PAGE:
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So I just started reading a Java book and wondered; which access specifier is the default one if none is specified?

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I'm really curious on how this isn't a duplicate. But anyway, good to know –  TheLQ Aug 20 '10 at 18:11

11 Answers 11

up vote 50 down vote accepted

The default visibility is known as “private package” (though you can't use this explicitly), which means the field will be accessible from inside the same package to which the class belongs.

As mdma pointed out, it isn't true for interface members though, for which the default is "public".

See Java's Access Specifiers

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Thanks! Great link. –  bennedich Aug 20 '10 at 10:52
incorrect - not true for interface members. the default access is then public –  mdma Sep 13 '13 at 2:16

The default specifier depends upon context.

For classes, and interface declarations, the default is package private. This falls between protected and private, allowing only classes in the same package access. (protected is like this, but also allowing access to subclasses outside of the package.)

class MyClass   // package private
   int field;    // package private field

   void calc() {  // package private method


For interface members (fields and methods), the default access is public. But note that the interface declaration itself defaults to package private.

interface MyInterface  // package private
   int field1;         // static final public

   void method1();     // public abstract

If we then have the declaration

public interface MyInterface2 extends MyInterface


Classes using MyInterface2 can then see field1 and method1 from the super interface, because they are public, even though they cannot see the declaration of MyInterface itself.

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"Package private" (sometimes written in source as /* pp */) is only a convenient name for default access. It's not the JLS name. –  Tom Hawtin - tackline Aug 20 '10 at 11:57
@Tom - that's correct, the JLS uses "default access". I could have written "the default is default access". But that didn't seem too helpful! –  mdma Aug 20 '10 at 12:10
+1...This seems more generic answer –  Ravisha May 5 '11 at 15:29

If no access specifier is given, it's package-level access (there is no explicit specifier for this) for classes and class members. Interface methods are implicitly public.

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The default visibility (no keyword) is package which means that it will be available to every class that is located in the same package.

Interesting side note is that protected doesn't limit visibility to the subclasses but also to the other classes in the same package

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See here for more details. The default is none of private/public/protected, but a completely different access specification. It's not widely used, and I prefer to be much more specific in my access definitions.

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Another interesting link:


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While this may theoretically answer the question, it would be preferable to include the essential parts of the answer here, and provide the link for reference. –  Bill the Lizard Nov 3 '11 at 18:42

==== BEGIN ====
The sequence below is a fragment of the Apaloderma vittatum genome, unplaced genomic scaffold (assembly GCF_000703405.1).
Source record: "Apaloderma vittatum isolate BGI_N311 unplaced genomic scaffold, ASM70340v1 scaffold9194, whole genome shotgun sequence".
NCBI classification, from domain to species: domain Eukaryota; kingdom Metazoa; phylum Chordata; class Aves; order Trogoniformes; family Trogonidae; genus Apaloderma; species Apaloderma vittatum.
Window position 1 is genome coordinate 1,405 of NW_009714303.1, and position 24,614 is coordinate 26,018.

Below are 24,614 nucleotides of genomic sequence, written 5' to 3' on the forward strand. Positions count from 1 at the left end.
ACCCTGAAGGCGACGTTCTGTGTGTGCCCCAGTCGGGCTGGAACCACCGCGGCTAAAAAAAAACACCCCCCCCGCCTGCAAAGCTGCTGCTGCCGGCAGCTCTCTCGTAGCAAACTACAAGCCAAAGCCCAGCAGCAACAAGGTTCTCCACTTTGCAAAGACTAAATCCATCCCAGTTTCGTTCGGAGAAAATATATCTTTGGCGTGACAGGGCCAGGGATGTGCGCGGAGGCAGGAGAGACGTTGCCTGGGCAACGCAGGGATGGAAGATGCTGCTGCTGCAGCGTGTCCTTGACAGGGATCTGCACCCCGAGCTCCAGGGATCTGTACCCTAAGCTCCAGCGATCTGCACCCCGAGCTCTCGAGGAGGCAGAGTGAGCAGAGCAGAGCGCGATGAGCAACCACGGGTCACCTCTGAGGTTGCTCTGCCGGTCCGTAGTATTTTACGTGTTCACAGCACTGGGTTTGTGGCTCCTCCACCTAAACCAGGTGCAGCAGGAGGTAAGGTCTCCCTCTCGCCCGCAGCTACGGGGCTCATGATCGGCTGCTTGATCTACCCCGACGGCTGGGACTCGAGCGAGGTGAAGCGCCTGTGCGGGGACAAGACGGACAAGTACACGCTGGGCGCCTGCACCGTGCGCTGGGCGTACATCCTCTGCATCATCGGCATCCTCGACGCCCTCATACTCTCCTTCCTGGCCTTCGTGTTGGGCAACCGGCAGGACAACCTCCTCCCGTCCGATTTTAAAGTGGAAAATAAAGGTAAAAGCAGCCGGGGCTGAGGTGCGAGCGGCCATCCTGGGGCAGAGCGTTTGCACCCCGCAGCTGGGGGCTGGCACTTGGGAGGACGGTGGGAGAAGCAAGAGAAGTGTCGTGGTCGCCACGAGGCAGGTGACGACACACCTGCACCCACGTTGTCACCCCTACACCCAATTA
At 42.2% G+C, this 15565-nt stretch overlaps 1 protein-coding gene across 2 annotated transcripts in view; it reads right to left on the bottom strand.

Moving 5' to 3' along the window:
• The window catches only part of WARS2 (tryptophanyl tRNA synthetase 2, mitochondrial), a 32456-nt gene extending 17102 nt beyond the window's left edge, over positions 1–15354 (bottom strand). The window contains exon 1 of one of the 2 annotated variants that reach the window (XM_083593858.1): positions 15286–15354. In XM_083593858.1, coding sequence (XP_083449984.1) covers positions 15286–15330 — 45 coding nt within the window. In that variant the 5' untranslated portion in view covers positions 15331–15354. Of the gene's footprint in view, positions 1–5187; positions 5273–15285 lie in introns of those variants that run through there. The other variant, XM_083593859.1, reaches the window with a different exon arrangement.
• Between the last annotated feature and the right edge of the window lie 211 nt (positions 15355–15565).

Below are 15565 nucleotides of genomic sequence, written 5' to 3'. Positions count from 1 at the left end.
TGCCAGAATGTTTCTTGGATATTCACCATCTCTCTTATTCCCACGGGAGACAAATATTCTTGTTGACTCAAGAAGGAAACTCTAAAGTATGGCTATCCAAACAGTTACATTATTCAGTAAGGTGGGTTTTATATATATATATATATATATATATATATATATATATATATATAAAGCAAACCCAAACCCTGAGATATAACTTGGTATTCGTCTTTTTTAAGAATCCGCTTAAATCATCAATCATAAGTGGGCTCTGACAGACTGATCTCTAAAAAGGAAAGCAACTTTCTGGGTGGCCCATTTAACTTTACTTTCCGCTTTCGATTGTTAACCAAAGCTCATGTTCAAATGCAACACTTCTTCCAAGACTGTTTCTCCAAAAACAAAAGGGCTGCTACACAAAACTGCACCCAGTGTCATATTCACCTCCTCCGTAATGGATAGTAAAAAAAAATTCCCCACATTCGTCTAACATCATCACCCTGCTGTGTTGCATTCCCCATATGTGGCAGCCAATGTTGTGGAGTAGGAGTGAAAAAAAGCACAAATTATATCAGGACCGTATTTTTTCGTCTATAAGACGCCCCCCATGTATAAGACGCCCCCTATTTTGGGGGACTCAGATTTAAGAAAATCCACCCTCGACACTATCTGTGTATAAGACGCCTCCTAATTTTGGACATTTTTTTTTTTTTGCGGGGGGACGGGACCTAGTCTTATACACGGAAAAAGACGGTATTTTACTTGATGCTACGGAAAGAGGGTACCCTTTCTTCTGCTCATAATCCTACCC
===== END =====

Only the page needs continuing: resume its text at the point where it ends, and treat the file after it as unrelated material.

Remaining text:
the default access specifier is package.Classes can access the members of other classes in the same package.but outside the package it appears as private

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As is told before me, the default depends on the context you're working in. Class, Interface etc.

This pages explains the defaults for classes with multiple examples: http://www.tutorialspoint.com/java/java_access_modifiers.htm

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First important term you should know that there are no any Access Specifier are available in java. We have Access Modifiers only. and By default visibility is package.

In case of interface its member have public visibility ,but interface itself has package visibility.

Please refer to doc for more information.


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Actually there is no Access Specifier in java.We Should call Everything as Modifiers.Default is such a Modifiers which has no physical existences but if no modifiers is placed in certain places then it is treat as default modifiers.

Here is practical prove for no existence of Access Specifier:

class Test {


if we compile it then it should compile and no error will be occurred.

And Again if we Modify this something like this:

private class Test {


And here compile time error must be occurred.And the error is exactly as like this: CE: error: modifier private not allowed here. If it is Access Specifier then the error should like this: CE: error: Access Specifier private not allowed here. But java compiler gives first error not the second one. So there is no term like Access Specifiers in java.so private, public, protected, final, synchronized... and all this things should call as modifiers. Note: We should remember java compiler can't be wrong. So in java there is no term called Access Specifier.

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Fields and methods are accessed within the classes and the subclasses in the current package ate declared with default specifier. Default members are not accessible to other packages

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This is difficult to understand, can you be specific? –  gebuh Nov 24 '13 at 6:36
The question is answered years ago. And those are still valid. So, isn't your attempt unnecessary? –  Nizam Nov 24 '13 at 6:38

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